Q: I just completed 5 years with the school district and have become eligible to purchase air time. This option will end January 1, so it's really making me think it's something I should seriously consider. It's pretty expensive, about $6,000 per year purchased. I was wondering what the penalty would be if I cashed in my Roth IRA - about $10,000 - to use as a down payment on the air time ($3,000 for 5 yrs). I haven't looked at my statements lately, but I think much of it is not earned, but is original principal. Do you have to pay a penalty if all the funds are your own? CalPERS will not allow a rollover from a Roth IRA.
I sure appreciate your help.
A. If you take an early withdrawal from a Roth IRA, the 10% section 72(t) excise tax applies to the portion that is includable in income. Remember, the $50 will also be subject to the regular income tax, as well.
Assuming that the contributions to your Roth IRA were made directly and not from a rollover from a regular IRA, only the portion of the withdrawal representing earnings on the contributions would be includible in income and, therefore, subject to the 10% penalty tax. For example, you contribute $1,000 in 2009. It earns an additional $50,so your withdrawal is $1,050. Only $50 would be includible in income and subject to the 10% excise tax.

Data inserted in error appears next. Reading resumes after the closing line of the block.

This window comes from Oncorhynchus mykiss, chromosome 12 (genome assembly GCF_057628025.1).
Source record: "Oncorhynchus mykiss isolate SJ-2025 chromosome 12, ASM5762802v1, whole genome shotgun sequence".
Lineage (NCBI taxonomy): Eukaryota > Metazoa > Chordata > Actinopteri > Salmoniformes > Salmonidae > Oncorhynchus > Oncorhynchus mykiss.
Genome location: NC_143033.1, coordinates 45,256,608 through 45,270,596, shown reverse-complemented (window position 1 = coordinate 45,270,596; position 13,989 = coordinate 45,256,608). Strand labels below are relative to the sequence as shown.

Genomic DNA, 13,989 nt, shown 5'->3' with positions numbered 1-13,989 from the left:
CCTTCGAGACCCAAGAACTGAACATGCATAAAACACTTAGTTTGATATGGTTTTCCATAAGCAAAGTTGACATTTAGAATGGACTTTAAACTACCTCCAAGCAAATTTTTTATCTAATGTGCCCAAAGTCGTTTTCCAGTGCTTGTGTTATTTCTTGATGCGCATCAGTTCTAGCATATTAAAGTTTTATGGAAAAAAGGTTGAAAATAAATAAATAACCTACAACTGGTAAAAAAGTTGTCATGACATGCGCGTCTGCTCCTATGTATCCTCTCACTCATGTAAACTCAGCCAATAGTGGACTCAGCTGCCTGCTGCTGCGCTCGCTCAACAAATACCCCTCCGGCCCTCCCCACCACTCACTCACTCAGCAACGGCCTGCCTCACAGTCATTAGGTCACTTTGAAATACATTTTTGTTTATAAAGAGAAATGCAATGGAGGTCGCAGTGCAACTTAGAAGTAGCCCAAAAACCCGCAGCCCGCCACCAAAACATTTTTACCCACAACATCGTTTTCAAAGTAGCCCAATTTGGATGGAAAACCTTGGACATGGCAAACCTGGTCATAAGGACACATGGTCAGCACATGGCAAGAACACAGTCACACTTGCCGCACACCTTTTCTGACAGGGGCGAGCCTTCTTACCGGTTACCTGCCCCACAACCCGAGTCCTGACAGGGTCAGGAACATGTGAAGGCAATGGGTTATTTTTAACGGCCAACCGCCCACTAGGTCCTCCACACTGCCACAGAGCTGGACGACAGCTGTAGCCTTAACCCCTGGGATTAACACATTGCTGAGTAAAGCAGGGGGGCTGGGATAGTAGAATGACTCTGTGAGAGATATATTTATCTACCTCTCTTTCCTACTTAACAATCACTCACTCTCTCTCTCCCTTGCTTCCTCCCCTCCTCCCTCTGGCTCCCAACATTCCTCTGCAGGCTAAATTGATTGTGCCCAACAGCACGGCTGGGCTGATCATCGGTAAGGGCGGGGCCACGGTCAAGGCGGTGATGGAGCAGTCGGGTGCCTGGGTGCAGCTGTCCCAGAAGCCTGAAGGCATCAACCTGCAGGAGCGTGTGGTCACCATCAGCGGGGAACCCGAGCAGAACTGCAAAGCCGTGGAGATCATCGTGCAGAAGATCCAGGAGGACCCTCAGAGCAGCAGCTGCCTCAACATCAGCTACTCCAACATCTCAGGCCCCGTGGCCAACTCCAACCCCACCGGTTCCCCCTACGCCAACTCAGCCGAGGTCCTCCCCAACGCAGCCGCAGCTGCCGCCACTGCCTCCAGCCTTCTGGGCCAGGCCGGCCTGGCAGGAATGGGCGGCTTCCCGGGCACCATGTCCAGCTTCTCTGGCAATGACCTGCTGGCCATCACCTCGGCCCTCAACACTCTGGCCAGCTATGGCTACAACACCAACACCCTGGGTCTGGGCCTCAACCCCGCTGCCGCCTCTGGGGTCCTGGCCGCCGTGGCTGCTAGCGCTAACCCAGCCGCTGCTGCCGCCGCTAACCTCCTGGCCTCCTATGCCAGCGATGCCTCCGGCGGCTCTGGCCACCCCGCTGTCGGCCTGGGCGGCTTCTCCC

An early withdrawal is one that is made within the five year period beginning with the first taxable year for which a contribution was made to the Roth IRA and before you reach age 59 and 1/2, with certain limited exceptions.
There is a wrinkle about which you should be aware. A distribution from a Roth IRA is subject to the 10% penalty tax as if it were includible in income if that distribution (or any part of it) is allocable to a "qualified rollover contribution", and is made within the five-tax year period beginning with the tax year for which the contribution was made. However, the 10% tax applies only to the extent that the amount of the qualified rollover contribution was includible in income.
"Qualified rollover contributions" include conversions of regular IRAs to Roth IRAs, whether by rollover or trustee-to-trustee transfer. So if you converted a regular IRA to a Roth IRA within the previous five years, more than just the earnings on the Roth IRA account may be subject to the 10% excise tax.
Referring the the example above, assume that the $1,000 initial contribution was a conversion from a regular IRA, and the entire initial contribution was subject to tax in 2009, the year of the conversion. All of the $1,050 withdrawal in 2012 would be subject to the 10% excise tax (although only $50 would be subject to the regular income tax) because the $1,000 initial contribution was a "qualified rollover contribution" which was withdrawn within 5 years of when it was contributed.